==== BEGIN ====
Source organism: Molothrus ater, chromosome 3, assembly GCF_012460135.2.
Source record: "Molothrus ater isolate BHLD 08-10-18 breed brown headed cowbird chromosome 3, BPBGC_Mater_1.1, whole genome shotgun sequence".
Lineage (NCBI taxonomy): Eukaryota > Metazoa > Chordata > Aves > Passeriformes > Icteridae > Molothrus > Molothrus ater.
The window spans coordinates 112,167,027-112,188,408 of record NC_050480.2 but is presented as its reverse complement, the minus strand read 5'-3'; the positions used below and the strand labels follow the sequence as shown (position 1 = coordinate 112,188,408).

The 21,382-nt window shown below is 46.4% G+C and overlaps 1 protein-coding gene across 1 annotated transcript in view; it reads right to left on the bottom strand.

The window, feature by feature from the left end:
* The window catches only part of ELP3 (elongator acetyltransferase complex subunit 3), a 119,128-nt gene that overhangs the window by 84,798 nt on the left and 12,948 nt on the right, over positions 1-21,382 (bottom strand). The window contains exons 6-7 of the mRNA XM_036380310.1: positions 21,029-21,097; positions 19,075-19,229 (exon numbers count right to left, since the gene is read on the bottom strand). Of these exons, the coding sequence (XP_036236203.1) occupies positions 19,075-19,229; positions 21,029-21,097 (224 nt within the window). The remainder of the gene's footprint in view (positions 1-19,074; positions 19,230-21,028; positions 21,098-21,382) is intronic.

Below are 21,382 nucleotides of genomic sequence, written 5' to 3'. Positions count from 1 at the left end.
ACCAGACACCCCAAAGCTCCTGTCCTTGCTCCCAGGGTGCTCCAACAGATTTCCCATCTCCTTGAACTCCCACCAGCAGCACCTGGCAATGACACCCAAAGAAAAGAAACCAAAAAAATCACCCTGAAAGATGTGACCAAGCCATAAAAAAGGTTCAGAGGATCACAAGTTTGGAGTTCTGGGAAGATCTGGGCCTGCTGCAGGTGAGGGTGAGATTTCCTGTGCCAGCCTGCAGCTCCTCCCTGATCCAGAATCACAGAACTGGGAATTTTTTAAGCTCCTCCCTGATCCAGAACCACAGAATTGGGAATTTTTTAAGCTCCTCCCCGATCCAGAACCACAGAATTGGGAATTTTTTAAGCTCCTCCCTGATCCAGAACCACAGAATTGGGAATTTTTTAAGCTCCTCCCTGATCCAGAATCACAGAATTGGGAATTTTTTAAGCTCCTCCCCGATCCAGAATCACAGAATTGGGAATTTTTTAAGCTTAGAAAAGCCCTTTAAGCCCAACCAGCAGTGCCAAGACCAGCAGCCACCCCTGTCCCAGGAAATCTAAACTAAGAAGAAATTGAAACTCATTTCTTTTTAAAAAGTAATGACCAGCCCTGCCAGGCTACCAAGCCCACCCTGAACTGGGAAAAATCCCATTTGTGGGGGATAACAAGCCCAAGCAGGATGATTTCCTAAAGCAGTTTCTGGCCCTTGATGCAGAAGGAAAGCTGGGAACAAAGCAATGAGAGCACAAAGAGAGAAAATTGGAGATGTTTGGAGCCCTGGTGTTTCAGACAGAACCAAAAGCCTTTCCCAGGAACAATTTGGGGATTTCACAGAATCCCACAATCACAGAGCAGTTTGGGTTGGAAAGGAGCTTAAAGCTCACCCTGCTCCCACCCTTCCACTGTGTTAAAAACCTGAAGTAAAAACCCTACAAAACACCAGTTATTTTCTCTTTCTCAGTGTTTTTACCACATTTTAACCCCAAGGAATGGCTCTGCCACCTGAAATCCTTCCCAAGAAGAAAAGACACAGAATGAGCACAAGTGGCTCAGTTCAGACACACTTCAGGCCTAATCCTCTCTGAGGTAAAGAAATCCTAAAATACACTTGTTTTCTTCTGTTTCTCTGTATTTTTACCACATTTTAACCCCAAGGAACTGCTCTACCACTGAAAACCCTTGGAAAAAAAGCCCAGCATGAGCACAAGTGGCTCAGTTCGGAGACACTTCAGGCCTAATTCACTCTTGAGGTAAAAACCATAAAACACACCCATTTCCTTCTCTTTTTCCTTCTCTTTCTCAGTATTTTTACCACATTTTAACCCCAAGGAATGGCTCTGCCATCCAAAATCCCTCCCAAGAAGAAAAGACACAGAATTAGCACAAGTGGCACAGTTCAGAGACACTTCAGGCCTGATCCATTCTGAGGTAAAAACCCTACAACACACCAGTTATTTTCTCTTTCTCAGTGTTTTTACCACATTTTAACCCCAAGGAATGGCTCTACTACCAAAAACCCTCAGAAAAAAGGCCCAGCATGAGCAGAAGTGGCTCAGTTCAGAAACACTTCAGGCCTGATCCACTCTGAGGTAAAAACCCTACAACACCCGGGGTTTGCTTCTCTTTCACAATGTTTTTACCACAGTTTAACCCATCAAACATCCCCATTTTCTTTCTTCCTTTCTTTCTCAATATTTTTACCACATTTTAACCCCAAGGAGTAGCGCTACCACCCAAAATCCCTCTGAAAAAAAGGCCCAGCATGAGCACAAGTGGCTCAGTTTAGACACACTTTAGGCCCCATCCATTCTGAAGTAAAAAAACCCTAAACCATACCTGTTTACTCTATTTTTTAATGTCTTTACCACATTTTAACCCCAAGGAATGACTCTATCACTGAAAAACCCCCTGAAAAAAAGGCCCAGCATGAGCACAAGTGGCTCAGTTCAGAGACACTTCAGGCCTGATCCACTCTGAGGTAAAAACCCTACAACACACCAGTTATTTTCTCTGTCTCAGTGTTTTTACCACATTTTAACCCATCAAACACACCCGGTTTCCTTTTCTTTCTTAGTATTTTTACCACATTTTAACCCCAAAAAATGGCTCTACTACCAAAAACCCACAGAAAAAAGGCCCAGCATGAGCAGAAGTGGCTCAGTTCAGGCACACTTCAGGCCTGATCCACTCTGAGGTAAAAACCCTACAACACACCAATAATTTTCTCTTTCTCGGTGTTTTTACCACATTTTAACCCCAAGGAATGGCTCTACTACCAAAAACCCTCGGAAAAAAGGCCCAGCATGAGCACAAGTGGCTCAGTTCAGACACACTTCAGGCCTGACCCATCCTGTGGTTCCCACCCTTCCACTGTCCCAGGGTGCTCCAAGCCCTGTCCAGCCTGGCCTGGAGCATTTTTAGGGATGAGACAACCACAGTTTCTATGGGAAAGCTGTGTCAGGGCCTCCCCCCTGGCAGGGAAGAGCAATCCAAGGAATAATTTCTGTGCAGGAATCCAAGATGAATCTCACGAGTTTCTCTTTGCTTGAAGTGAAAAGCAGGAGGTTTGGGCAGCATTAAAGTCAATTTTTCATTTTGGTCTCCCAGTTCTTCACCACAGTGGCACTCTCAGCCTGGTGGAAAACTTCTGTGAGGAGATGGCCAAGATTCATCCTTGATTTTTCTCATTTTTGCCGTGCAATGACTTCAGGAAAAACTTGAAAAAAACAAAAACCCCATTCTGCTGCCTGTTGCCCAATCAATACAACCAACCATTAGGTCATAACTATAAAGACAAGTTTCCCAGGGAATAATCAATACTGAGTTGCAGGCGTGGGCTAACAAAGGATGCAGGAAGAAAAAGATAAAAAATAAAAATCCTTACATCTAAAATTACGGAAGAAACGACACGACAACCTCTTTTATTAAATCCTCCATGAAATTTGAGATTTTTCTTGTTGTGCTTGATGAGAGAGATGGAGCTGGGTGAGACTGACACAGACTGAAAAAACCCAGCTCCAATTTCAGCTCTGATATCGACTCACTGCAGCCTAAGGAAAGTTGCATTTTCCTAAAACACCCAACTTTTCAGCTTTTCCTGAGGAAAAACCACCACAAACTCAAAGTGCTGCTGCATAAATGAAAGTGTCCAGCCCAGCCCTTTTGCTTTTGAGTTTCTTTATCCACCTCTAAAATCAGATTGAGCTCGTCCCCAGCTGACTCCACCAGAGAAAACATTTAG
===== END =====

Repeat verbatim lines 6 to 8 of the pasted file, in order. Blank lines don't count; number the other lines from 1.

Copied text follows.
The window, feature by feature from the left end:
* The window catches only part of ELP3 (elongator acetyltransferase complex subunit 3), a 119,128-nt gene that overhangs the window by 84,798 nt on the left and 12,948 nt on the right, over positions 1-21,382 (bottom strand). The window contains exons 6-7 of the mRNA XM_036380310.1: positions 21,029-21,097; positions 19,075-19,229 (exon numbers count right to left, since the gene is read on the bottom strand). Of these exons, the coding sequence (XP_036236203.1) occupies positions 19,075-19,229; positions 21,029-21,097 (224 nt within the window). The remainder of the gene's footprint in view (positions 1-19,074; positions 19,230-21,028; positions 21,098-21,382) is intronic.

Below are 21,382 nucleotides of genomic sequence, written 5' to 3'. Positions count from 1 at the left end.